At the heart of RCI lies the online advocacy and knowledge hub, "researchinlagos", where Akinpelu and his team delve into the intricate fabric of urban life. They dissect its complexities, seeking innovative ways to enhance the well-being of communities. Additionally, the on-demand advocacy television and online podcast, "Yanme", provides a platform for the vibrant voices of young people in marginalized Lagos communities. Through Yanme, they share their daily experiences, passionately advocating for improved governance in their neighborhoods.

Akinpelu's capacity as a filmmaker and photographer extends beyond the lens, as he has had the privilege of producing and directing documentaries for esteemed international development agencies. Organizations such as Heinrich Boll Stiftung (HBS), the French Development Agency (AFD), and Amnesty International have entrusted him to shine a light on critical issues, sparking conversations that transcend borders and cultures.

Notably, Akinpelu's advocacy efforts garnered attention from German international media, DW, which featured his work as part of their coverage. This recognition underscores the power of storytelling and visual communication in bringing important social issues to the forefront, amplifying the impact of Akinpelu's work.

In summary, Deji Akinpelu's journey as a photographer and filmmaker has evolved into a passionate pursuit of social change and urban innovation. Through RCI and various projects, he aspires to contribute meaningfully to the transformation of cities across Africa, amplifying the voices of those often unheard and ensuring that the narratives of resilience and progress take center stage. Akinpelu's commitment to fostering dialogue, driving change, and preserving cultural heritage through the lens of art marks him as a trailblazer in the realm of visual storytelling and social advocacy.

Patti Anahory is an architect working across building, art, education, and curatorial practices. Her work aims to challenge established notions of place and belonging, delving into the intersections of identity, memory, race and gender. Born at sea, aboard a ship en route to São Tomé and Principe, Anahory is committed to decolonial frameworks, centering African worlds from an island perspective, considering it as both a fugitive edge and radical margin while focusing on the complex relationships between narratives and spatialities, emphasizing entanglements of people, power, and the built and natural environment.  Anahory co-founded XU: and Storia na Lugar, storytelling, counter-narrative practices and her(e), otherwise, an experimental platform for African and Diasporan women spatial thinkers. She is on the Board of Academic Advisors at the African Futures Institute, an independent postgraduate center for architectural research in Ghana. She was Visiting Professor at Columbia University (2022-23) and Founding Director of CIDLOT, a multidisciplinary research center at the University of Cabo Verde.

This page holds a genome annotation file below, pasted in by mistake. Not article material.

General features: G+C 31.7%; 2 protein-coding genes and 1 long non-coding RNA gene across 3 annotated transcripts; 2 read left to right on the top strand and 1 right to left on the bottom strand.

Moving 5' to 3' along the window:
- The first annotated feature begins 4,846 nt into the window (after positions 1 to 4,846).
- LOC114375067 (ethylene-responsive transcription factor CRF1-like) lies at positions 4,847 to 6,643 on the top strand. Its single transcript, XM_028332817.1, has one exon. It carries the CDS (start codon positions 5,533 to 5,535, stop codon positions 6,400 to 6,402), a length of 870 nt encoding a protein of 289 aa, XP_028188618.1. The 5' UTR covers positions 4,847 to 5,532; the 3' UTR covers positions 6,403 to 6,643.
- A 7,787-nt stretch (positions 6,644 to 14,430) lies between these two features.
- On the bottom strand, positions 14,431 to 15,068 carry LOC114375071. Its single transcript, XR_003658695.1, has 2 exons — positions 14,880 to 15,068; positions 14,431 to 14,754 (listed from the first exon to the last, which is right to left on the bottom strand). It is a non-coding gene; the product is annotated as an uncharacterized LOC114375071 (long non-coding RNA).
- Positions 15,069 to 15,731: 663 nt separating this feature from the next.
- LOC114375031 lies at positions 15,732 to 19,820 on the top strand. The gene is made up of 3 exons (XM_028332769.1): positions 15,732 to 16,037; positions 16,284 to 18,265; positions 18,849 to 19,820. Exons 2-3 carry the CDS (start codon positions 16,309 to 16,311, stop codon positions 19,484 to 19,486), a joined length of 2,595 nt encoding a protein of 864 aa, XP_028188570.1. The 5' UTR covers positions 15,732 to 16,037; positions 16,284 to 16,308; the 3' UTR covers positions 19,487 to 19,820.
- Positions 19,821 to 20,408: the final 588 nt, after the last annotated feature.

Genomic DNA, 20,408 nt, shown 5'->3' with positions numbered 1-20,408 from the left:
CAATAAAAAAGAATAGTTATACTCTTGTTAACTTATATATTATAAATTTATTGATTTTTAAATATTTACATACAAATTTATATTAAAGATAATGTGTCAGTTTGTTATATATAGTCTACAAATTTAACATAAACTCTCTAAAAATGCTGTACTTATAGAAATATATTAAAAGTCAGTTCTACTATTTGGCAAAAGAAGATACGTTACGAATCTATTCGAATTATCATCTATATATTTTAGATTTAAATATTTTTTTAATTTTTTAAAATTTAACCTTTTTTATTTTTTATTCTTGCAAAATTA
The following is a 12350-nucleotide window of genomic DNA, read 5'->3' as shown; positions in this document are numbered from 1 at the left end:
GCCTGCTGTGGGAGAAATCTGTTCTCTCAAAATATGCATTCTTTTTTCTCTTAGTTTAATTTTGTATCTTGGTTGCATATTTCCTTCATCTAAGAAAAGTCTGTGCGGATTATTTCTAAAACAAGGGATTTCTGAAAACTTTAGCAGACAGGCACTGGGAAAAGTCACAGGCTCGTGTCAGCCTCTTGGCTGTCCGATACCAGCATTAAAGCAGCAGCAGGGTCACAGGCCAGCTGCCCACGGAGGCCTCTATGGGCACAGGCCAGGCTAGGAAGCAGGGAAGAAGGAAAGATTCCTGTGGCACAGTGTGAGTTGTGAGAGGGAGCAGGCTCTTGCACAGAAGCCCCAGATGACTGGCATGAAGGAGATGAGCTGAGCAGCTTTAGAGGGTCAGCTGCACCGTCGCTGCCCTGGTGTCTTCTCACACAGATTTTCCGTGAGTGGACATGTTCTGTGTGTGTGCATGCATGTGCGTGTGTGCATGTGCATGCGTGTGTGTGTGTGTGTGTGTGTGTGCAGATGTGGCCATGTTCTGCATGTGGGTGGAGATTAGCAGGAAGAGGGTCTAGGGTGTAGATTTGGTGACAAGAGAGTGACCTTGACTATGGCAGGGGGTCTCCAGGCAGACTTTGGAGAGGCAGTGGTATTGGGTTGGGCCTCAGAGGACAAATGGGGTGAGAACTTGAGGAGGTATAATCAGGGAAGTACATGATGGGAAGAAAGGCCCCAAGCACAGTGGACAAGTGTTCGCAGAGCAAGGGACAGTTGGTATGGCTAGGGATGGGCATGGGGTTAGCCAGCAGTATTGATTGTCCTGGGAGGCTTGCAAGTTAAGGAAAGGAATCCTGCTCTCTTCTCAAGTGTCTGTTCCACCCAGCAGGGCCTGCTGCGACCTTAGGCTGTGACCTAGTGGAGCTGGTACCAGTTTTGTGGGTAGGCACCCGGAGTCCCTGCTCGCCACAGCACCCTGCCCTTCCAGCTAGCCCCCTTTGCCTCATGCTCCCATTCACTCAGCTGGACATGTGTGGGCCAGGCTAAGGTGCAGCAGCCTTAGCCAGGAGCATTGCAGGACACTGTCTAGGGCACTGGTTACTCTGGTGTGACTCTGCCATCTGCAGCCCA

With the VILA SUL, the Goethe-Institut Salvador-Bahia offers a place of residence for cultural workers from various disciplines for exchange and transregional networking on the overarching theme of the 'South'. With a standard period of two months, up to 16 scholarship holders are invited each year to work on their research and ideas on the 'South' on site. Due to its historical and cultural diversity, Salvador de Bahia is an ideal meeting place between the local cultural scene and international residents. The goals of the VILA SUL are a long-term and sustainable networking between the cultural scenes at home and abroad and thus the strengthening of intercultural dialogue, the initiation of changes in perspective, the crossing of borders and living in a different cultural context.

As the globally active cultural institute of the Federal Republic of Germany, the Goethe-Institut is committed to promoting understanding between Germany, Europe and the world.

Programme Management

Daniela Leykam

Photo credits

01. Image: Goethe Institut / Photographer: Maria Fiedler
02. Image: Goethe Institut / Photographer: Lara Carvalho
03. Image: Goethe Institut / Photographer: André Fofano
04. Image: Goethe Institut, Performance "Elewe: Of the leaves" by Odun Orimolade / Photographer: Leonel Henckes
05. Image: Goethe Institut
06. Image: Goethe Institut / Photographer: Paulo Overbeck